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Linear homogenous ODEs with constant coefficients

  1. Nov 12, 2012 #1
    Given the ODE of the form:
    y''(x) + A*y'(x) + B*y(x) = 0

    If we choose a solution such that y(x) = e[itex]^{mx}[/itex]
    and plug it into the original ODE, the ODE becomes:
    (m[itex]^{2}[/itex] + A*m + B)e[itex]^{mx}[/itex] = 0

    If we solve for the roots of the characteristic equation such that
    m = r[itex]_{1}[/itex], r[itex]_{2}[/itex] (root 1 and root 2, respectively)

    The solution to the ODE would have the form:
    y(x) = c*e[itex]^{r_{1}*x}[/itex] + d*e[itex]^{r_{2}*x}[/itex], where c and d are constants

    My question is, why are the constants where they are in the solution? In other words, why are they multiplying y[itex]_{1}[/itex] & y[itex]_{2}[/itex], where
    y[itex]_{1}[/itex] = e[itex]^{r_{1}*x}[/itex] and y[itex]_{2}[/itex] = e[itex]^{r_{2}*x}[/itex] ?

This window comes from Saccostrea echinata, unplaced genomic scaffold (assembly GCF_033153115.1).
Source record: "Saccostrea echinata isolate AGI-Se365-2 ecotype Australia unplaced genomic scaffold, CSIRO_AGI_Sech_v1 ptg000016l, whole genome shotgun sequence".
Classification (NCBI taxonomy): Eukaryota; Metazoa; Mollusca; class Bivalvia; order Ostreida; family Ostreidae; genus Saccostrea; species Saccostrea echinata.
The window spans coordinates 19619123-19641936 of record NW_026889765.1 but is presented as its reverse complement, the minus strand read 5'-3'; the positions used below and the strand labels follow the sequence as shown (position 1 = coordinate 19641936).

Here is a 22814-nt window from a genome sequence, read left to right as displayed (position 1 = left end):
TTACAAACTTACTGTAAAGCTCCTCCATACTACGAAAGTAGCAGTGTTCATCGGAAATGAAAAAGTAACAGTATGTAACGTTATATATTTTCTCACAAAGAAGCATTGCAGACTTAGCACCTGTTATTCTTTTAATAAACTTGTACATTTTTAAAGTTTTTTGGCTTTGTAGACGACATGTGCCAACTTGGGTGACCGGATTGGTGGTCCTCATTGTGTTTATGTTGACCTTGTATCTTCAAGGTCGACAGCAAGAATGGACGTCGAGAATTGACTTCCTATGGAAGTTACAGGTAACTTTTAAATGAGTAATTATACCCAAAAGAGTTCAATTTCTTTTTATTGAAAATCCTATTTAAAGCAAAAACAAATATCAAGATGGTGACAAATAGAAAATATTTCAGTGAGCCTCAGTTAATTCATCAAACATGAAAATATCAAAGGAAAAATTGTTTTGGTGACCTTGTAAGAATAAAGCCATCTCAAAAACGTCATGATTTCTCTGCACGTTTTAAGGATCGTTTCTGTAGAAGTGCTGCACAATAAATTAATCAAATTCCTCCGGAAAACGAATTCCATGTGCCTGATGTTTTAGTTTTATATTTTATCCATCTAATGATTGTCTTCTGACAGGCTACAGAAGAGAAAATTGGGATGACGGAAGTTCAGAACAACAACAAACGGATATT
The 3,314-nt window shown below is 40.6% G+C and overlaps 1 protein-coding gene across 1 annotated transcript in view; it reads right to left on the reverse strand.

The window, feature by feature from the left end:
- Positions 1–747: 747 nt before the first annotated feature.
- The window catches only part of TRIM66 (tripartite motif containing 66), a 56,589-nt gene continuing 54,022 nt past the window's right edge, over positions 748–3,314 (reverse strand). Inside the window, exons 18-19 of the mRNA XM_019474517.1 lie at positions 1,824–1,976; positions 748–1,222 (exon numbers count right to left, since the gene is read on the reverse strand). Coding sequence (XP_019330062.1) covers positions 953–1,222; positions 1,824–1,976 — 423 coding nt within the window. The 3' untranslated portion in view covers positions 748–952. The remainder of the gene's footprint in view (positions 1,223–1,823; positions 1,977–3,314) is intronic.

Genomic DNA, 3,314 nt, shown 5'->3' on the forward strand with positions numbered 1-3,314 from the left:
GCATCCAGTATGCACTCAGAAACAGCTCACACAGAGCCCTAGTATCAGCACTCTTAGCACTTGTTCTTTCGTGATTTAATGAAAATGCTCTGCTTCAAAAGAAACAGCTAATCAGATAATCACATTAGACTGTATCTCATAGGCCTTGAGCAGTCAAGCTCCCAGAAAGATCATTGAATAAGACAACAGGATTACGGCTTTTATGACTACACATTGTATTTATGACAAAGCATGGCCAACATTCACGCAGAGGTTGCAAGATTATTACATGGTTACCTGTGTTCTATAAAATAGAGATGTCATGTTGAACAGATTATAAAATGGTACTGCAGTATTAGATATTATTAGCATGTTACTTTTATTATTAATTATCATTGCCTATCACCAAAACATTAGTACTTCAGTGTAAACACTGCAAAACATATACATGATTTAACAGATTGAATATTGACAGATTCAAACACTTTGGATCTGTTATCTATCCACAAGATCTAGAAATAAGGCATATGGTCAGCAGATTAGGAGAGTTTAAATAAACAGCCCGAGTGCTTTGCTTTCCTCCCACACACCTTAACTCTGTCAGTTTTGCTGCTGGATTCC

Why are the constants not just added to y(x), such that the solution to the ODE would be as follows, where k is a constant.
    y(x) = e[itex]^{r_{1}*x}[/itex] + e[itex]^{r_{2}*x}[/itex] + k

    This question mainly is for second order and higher differential equations. I understand how it works for first order linear homogenous DEs because the constant is simply the constant of integration, but I am having trouble understanding how it applies to higher orders.
     
    Last edited: Nov 12, 2012
  2. jcsd
  3. Nov 12, 2012 #2

    lurflurf

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    Homework Helper

    That is because the differential equation is linear. That is if L[y]=0 is a linear differential equation and u and v are any two solutions so that L=L[v]=0 then L[a u+a v]=0.
     
  4. Nov 13, 2012 #3

    HallsofIvy

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    Staff Emeritus
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    The fundamental theorem for such equations is:
    "The set of all solutions to a linear homogeneous differential equation of order n form a vector space of dimension n"

    That means that if we can find a set of n independent solutions, a basis for that vector space of solutions, any solution can be written as a linear combination of those solutions. And a "linear combination" means a sum of the functions multiplied by constants.
     
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